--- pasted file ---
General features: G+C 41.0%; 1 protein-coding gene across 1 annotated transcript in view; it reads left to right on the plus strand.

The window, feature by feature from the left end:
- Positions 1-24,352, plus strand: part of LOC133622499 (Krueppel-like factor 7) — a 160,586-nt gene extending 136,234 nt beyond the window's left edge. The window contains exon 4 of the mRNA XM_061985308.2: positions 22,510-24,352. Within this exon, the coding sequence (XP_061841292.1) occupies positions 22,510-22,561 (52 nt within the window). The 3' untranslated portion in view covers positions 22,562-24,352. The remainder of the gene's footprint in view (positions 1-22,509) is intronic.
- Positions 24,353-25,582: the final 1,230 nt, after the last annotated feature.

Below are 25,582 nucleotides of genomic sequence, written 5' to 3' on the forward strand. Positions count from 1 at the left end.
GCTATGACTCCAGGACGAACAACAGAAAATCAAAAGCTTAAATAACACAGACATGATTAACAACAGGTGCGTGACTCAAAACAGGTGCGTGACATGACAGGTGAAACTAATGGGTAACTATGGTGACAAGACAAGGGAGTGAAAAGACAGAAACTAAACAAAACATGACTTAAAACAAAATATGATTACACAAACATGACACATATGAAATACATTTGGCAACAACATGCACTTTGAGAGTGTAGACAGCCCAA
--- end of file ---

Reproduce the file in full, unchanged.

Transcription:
General features: G+C 41.0%; 1 protein-coding gene across 1 annotated transcript in view; it reads left to right on the plus strand.

The window, feature by feature from the left end:
- Positions 1-24,352, plus strand: part of LOC133622499 (Krueppel-like factor 7) — a 160,586-nt gene extending 136,234 nt beyond the window's left edge. The window contains exon 4 of the mRNA XM_061985308.2: positions 22,510-24,352. Within this exon, the coding sequence (XP_061841292.1) occupies positions 22,510-22,561 (52 nt within the window). The 3' untranslated portion in view covers positions 22,562-24,352. The remainder of the gene's footprint in view (positions 1-22,509) is intronic.
- Positions 24,353-25,582: the final 1,230 nt, after the last annotated feature.

Below are 25,582 nucleotides of genomic sequence, written 5' to 3' on the forward strand. Positions count from 1 at the left end.
GCTATGACTCCAGGACGAACAACAGAAAATCAAAAGCTTAAATAACACAGACATGATTAACAACAGGTGCGTGACTCAAAACAGGTGCGTGACATGACAGGTGAAACTAATGGGTAACTATGGTGACAAGACAAGGGAGTGAAAAGACAGAAACTAAACAAAACATGACTTAAAACAAAATATGATTACACAAACATGACACATATGAAATACATTTGGCAACAACATGCACTTTGAGAGTGTAGACAGCCCAA